More Americans will hit the road this holiday weekend than a year ago. And they'll have a bit more money to spend thanks to lower gas prices.
Memorial Day kicks off the summer travel season, and since pump prices never reached $4 or $5 a gallon, as feared, economists says travelers are likely to dine out or shop more once they pull off the road.
About 30.7 million people will drive more than 50 miles for Memorial Day trips, according to auto club AAA. That's 400,000 more than last year, a jump AAA attributes to improvement in the economy and consumer attitudes. The number of holiday travelers grows to 34.8 million when you include planes, trains and other means of transportation.
A drop in gas prices encouraged Americans to spend more at restaurants and bars in April. And that trend could continue over the holiday. Pump prices are down 27 cents since their peak in early April, to $3.67 a gallon, where they're likely to stay this weekend, predicts Tom Kloza, the chief oil analyst at the Oil Price Information Service. That's 12 cents cheaper than last year. Over the weekend, U.S. drivers will burn about 1.2 billion gallons of gasoline — and spend $144 million less on gas than last year.
Restaurants, movie theaters and retailers hope some of that savings goes to them. Just last month, AAA and IHS Global Insight, the firm that analyzed the AAA study, were expecting travelers to spend less on entertainment, dining and shopping on vacation and devote more time to family and friends. .
Now, travelers might take longer trips or spend more on other things "because there's more money left in their pocket," says John Larson, vice president for IHS.
Still, most people need to restrict their travel budgets. For many, incomes are growing slightly if at all. Household debt remains high. And although the increase in the stock market over the past year has helped some regain wealth lost in the recession, there is still a ways to go. A recent report from the Federal Reserve shows that American household wealth would have to rise by 13 percent to return to pre-recession levels.
While drivers may feel relief at the pump, gas still isn't cheap. Besides last year, the only other time gas was more expensive on Memorial Day was 2008, when it eventually climbed to a record of $4.11 per gallon. This year, gas shot up by 66 cents from January through early April because of a spike in oil prices.
As a result, many people were skittish about planning long road trips. Half of those surveyed by AAA said they'll travel less than 400 miles. They might be tempted to drive farther — a fill up costs about $4 to $5 less than in early April when gas peaked at an average of $3.94. But they'll burn through that savings after about 30 to 40 miles.
Douglas Berkley, Jr., of Cranberry Township, Pa. drives his family 90 miles to a family house on Indian Lake in Shanksville, Pa. most summer weekends, including Memorial Day. He hasn't noticed much of a drop in prices — it still costs him about $80 to fill his Chevy Tahoe. "Any little bit helps, though, obviously," he says.
How far people travel might also depend on where they live. The difference in gas prices around the country is far wider than normal this year, Kloza says. In states like South Carolina, drivers could be paying as low as $3.10. Meanwhile, refinery problems on the West Coast — where prices usually exceed the national average anyway — have kept prices especially high there. West Coast drivers could be paying as much as $4.50 per gallon this weekend.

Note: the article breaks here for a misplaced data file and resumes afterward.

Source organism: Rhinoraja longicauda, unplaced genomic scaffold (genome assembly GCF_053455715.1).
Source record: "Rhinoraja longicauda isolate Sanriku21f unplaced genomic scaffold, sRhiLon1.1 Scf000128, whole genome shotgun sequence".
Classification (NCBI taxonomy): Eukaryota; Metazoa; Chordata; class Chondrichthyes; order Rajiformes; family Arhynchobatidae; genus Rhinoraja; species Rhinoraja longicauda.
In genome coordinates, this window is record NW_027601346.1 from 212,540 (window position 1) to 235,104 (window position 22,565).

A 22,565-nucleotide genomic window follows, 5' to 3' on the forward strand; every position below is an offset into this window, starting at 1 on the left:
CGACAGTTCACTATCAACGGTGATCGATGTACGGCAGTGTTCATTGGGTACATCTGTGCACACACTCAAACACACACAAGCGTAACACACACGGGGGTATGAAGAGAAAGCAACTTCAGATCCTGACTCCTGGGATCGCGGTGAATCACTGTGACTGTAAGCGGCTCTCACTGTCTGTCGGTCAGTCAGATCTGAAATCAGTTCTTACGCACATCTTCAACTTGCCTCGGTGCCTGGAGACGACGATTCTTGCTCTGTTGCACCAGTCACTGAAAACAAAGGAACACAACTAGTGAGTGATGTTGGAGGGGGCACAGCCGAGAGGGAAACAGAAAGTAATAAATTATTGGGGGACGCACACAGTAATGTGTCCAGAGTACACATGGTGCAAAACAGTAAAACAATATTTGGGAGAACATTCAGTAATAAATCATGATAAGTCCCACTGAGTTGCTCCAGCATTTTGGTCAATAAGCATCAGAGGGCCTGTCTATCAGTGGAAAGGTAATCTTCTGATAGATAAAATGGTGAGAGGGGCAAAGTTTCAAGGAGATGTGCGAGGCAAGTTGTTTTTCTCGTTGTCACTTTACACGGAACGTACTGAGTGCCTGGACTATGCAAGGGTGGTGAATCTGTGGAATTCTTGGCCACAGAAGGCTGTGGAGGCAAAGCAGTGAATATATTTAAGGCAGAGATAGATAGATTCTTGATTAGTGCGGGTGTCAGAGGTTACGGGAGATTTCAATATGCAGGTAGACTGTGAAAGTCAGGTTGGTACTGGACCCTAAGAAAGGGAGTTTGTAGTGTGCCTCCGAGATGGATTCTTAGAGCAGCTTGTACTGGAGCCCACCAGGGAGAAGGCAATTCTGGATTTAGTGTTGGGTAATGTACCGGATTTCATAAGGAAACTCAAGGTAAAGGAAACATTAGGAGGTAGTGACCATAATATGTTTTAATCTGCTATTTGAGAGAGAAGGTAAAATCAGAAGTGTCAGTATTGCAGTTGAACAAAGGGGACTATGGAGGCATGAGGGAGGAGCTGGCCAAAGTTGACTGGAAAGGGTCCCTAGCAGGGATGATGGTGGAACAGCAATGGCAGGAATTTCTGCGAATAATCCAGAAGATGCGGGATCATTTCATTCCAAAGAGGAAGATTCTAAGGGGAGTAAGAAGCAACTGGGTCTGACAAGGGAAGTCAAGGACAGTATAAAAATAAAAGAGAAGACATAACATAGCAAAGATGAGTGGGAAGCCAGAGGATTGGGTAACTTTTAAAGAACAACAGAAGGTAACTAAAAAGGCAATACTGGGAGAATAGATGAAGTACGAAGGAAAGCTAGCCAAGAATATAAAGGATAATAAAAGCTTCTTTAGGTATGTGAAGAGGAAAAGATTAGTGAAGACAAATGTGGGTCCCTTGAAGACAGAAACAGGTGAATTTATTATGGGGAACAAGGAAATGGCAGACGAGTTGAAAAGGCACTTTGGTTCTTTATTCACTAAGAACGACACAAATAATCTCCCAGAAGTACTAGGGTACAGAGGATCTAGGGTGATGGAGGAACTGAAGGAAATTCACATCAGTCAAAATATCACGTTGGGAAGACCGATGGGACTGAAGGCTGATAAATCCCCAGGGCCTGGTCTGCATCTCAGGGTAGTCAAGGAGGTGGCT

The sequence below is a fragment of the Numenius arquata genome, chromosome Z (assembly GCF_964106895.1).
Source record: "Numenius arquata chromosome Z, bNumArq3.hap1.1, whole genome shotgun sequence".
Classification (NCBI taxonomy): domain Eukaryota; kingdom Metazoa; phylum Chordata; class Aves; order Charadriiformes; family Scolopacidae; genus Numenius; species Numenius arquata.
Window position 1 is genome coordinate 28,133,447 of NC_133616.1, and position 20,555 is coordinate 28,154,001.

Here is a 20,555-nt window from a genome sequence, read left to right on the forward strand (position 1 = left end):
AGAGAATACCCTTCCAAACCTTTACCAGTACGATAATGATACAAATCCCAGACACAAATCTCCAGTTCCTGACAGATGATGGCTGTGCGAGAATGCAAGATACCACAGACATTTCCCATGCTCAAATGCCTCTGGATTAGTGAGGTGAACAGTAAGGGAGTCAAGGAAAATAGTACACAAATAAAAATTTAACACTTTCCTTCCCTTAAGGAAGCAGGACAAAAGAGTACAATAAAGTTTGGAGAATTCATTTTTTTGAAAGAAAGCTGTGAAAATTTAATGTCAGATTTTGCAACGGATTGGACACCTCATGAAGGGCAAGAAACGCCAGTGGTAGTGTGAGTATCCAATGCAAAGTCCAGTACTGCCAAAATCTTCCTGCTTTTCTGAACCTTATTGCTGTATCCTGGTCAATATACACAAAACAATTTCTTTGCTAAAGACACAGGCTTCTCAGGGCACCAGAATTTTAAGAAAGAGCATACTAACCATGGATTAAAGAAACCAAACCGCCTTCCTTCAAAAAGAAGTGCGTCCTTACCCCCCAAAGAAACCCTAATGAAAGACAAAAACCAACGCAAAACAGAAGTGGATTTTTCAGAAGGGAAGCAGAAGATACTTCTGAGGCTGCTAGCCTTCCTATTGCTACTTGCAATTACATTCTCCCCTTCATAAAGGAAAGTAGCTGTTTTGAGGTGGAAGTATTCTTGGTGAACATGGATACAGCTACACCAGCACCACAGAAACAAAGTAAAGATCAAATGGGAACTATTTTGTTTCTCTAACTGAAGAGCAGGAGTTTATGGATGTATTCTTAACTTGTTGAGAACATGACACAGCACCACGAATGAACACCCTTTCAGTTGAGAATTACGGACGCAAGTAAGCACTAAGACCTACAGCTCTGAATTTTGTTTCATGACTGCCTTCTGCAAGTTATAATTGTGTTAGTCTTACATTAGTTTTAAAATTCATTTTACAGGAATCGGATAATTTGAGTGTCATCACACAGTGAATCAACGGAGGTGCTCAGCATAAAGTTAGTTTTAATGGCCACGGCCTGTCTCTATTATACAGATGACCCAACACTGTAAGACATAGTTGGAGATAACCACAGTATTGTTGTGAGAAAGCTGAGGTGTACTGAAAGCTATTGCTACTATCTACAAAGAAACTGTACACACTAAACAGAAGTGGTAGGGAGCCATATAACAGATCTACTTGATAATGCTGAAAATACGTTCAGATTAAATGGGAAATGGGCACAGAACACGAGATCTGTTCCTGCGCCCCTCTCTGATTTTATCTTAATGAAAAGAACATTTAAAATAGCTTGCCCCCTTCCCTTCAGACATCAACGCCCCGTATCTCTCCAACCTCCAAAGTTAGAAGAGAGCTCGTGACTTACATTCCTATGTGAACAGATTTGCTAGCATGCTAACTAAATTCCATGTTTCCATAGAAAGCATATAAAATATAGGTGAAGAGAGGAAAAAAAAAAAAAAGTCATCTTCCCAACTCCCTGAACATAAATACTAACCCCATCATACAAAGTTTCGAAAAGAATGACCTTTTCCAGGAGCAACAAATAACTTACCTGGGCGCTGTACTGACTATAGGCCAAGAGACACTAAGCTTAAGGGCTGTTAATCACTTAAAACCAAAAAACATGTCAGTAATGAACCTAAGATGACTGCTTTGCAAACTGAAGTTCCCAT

Thom Rasmussen of Battle Ground, Wash. would have driven 100 miles southwest to Lincoln City, Oregon and rented a hotel near the coast. Except that gas has risen to $4.33 per gallon where he lives. The retired truck maker now plans to "rent a bunch of movies" with his wife. He'll consider making the trip this summer if gas falls below $4.
Some people who would normally stuff suitcases in overhead bins are packing them in car trunks. They're balking at higher ticket prices, and AAA forecasts a 5.5 percent decline in air travel within the U.S. this Memorial Day. U.S. airlines spent 8 percent more on fuel in the first quarter, on top of a 26 percent increase last year, government data show. They're passing that expense along to passengers.
The average airfare for North American flights: $291.04 per round trip, including taxes, according to travel site Kayark.com. That's up 23 percent from last year.
Memorial Day travel is usually a good proxy for the summer. Alan Pisarski, independent consultant for the tourism industry, expects summer travel to be about flat compared with last year. Pisarski says concerns about the economy, primarily about jobs and housing, will keep many people at home. Others will likely travel less than they'd planned.
Douglas Frechtling, chair of the Department of Tourism and Hospitality Management at George Washington University, is more optimistic. He thinks the drop in unemployment, higher incomes and the drop in gas prices will encourage more people to travel. The increase will be just a "few" percent. But that's important for travel destinations like Provincetown Mass. on the tip of Cape Cod, and Ocean City, Md., where motels and restaurants were forced to close during the economic downturn.
AAA doesn't expect a significant pick up in travel until employment, incomes and consumer spending show greater gains and the housing market turns around. It sees signs of that happening next year. For now, travel remains well below the pre-recession peak of 2005, when 44 million people traveled for Memorial Day weekend.
At least that's good news for people who hate overcrowded beaches.
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